BRENT COBB, Providence Canyon (Low Country): ****

The Georgia-raised songwriter’s Grammy-nominated “Shine On Rainy Day” was one of 2016’s most impressive releases, and this follow-up — likewise recorded with cousin and Grammy-winning Chris Stapleton/Jason Isbell producer Dave Cobb — ingratiates with a similarly melodic ’70s vibe while exploring the Southern country-funk-rock nexus. Cobb’s a smart tunesmith; his voice, flannel-warm. In songs like “King of Alabama,” “If I Don’t See Ya,” “Come Home Soon” and “When the Dust Settles,” partying’s just sweet yin to the world’s demanding yang, necessary respite to tally on life’s balance sheet — reminders that what sets Cobb apart from peers are his soulful grooves and unpretentious decency. RIYL Stapleton, Don Williams. At the Troubadour in West Hollywood May 11.


BEACH HOUSE, 7 (Sub Pop): ***½

Drummer James Barone’s rhythmic oomph deepens rather than distorts the Baltimore duo’s dreamy, synth-driven pop, although the machine beats of “Dive” turn surprisingly frenetic. Vocalist/keyboardist Victoria Legrand and multi-instrumentalist Alex Scally mostly hew closer to 2015’s “Depression Cherry” than “Thank Your Lucky Stars,” simultaneously lulling and chilling with “Pay No Mind” (“Not dumber just a little bit older/ Kiss of love couldn’t be much colder”) and “Drunk in LA,” setting mysterious scenes with layered, narcotic sounds and minimum verbiage. Highlights: “Lose Your Smile,” the rallying “Woo.”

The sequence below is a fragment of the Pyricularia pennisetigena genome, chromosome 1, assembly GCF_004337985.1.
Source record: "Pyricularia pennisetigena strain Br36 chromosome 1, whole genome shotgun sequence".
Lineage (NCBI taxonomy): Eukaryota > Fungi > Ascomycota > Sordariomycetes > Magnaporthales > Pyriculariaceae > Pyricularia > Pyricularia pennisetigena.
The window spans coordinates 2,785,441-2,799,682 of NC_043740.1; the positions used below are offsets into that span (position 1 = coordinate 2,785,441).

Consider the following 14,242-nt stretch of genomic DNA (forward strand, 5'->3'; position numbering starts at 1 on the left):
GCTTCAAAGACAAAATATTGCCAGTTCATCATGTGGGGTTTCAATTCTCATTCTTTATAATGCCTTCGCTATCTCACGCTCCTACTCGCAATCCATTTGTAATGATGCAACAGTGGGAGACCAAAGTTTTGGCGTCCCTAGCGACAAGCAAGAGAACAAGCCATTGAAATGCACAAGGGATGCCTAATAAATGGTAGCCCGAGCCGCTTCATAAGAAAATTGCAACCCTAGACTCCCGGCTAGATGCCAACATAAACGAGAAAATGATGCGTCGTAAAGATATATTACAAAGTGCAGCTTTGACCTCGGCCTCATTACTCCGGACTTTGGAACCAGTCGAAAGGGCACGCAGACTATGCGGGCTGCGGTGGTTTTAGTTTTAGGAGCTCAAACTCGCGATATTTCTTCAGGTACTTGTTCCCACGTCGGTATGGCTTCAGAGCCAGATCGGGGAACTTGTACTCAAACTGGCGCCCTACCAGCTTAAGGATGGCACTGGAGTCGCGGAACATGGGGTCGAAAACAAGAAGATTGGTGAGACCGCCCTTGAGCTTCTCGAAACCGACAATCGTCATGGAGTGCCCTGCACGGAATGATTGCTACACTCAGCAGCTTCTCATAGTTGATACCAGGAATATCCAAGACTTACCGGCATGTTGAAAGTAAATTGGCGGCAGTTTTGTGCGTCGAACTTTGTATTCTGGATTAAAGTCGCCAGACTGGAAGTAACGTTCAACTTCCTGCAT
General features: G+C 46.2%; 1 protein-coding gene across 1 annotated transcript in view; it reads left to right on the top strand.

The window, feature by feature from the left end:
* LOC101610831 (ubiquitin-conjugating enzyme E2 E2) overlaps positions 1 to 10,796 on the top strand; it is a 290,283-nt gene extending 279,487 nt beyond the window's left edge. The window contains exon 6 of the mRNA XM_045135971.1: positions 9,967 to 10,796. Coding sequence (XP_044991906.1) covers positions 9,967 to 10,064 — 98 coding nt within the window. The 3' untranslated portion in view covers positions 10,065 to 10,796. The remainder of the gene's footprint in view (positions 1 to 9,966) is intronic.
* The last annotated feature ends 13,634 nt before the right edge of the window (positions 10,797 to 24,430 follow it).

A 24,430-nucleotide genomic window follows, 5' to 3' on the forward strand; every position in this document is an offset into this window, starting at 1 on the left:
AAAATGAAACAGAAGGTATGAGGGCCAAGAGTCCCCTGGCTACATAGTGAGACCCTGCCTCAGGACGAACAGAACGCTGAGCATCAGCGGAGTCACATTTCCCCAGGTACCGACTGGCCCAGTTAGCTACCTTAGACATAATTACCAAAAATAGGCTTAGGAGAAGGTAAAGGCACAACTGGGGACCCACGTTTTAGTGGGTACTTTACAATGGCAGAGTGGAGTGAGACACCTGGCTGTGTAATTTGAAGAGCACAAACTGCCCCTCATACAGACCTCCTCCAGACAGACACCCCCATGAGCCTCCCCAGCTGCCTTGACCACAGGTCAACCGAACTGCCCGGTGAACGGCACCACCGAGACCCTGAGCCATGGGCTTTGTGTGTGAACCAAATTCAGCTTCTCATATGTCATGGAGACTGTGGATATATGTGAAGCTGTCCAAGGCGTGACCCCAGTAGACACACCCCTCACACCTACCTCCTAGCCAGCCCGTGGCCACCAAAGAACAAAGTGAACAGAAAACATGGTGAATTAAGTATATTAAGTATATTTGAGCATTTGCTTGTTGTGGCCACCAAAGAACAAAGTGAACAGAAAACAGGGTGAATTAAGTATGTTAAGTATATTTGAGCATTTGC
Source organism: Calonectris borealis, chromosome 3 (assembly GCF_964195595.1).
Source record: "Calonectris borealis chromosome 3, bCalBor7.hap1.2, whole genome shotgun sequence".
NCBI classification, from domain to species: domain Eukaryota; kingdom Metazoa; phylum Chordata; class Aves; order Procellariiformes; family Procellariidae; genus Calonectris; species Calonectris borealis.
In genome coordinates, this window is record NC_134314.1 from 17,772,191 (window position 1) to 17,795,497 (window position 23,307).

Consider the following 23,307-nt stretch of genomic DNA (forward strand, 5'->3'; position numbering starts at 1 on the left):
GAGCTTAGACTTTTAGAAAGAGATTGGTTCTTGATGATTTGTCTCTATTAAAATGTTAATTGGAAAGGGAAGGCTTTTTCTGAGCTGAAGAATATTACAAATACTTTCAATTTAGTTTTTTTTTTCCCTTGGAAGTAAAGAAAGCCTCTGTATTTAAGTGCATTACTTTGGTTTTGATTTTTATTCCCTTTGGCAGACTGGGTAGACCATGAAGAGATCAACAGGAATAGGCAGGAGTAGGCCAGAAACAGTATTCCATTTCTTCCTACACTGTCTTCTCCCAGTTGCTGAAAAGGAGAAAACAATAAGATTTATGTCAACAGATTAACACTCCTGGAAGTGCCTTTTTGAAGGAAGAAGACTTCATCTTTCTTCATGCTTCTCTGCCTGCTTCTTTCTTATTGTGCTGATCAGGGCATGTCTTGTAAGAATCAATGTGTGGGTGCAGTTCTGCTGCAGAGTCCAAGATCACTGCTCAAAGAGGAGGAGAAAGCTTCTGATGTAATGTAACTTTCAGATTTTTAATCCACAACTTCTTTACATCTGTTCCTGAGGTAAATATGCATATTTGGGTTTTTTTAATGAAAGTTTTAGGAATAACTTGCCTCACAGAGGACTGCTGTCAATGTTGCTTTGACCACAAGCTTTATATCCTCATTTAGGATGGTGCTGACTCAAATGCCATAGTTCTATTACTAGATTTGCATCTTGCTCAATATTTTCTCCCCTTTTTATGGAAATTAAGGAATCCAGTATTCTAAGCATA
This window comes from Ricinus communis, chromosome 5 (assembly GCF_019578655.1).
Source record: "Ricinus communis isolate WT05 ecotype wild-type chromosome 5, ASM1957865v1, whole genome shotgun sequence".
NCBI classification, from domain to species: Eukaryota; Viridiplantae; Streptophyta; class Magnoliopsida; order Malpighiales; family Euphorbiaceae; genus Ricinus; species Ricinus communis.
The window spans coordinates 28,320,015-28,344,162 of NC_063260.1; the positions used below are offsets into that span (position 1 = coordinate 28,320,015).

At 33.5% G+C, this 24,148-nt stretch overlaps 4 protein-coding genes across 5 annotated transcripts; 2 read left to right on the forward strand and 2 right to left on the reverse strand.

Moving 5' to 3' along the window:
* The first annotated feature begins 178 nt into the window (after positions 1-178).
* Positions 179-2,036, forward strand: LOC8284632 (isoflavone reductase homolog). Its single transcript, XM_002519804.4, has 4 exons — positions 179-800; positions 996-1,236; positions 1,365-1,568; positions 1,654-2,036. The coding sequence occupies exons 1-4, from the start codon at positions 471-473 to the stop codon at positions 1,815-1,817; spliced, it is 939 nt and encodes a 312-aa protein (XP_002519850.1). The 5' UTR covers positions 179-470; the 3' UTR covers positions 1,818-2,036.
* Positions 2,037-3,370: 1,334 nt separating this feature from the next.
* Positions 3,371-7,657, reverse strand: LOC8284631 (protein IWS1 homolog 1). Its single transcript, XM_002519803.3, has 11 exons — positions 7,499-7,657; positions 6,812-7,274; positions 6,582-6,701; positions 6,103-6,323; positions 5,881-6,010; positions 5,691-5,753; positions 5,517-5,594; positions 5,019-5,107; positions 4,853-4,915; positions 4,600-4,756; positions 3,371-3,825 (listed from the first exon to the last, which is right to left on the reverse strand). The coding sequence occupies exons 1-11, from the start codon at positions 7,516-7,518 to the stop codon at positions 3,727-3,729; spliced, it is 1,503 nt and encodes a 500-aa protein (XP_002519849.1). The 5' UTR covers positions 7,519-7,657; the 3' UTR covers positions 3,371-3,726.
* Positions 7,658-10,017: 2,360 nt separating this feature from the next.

PARKER MILLSAP, Other Arrangements

(OkraHoma/Thirty Tigers): ***

Not for nothing is the Oklahoma singer-songwriter shown strapped to an electric guitar on his fourth album’s cover. Thumping tracks like “Fine Line,” the less musically interesting “Some People,” the gospel-infused “Your Water” and vocal-stretching soul-blues standout “Tell Me” (“I’ve got a scar from bleeding for you”) step away from his acclaimed Americana releases, although Daniel Foulks’ earthy violin holds tight to roots. Millsap’s lyrical wit animates the Beatles-kissed title track and acoustic closer “Come Back When You Can’t Stay” (co-written with Jillette Johnson), a sharp-cut gem.


THE CLAUDETTES, Dance Scandal at the Gymnasium! (Yellow Dog): ***

They may be hell for agents to market, but the unpredictability of eclectic bands like this is refreshing. Working with Grammy-winning Black Keys/J.D. McPherson producer Mark Neill, veteran blues pianist Johnny Iguana, frontwoman Berit Ulseth (imagine a slinkier, less ethereal Sarah McLachlan) and a game rhythm section imaginatively stir blues, New Orleans jazz, grungy rock and pop, shifting time signatures with abandon. Highlights: the stomping title track, “Give It All Up for Good” (“Nobody knows how to talk to each other these days”).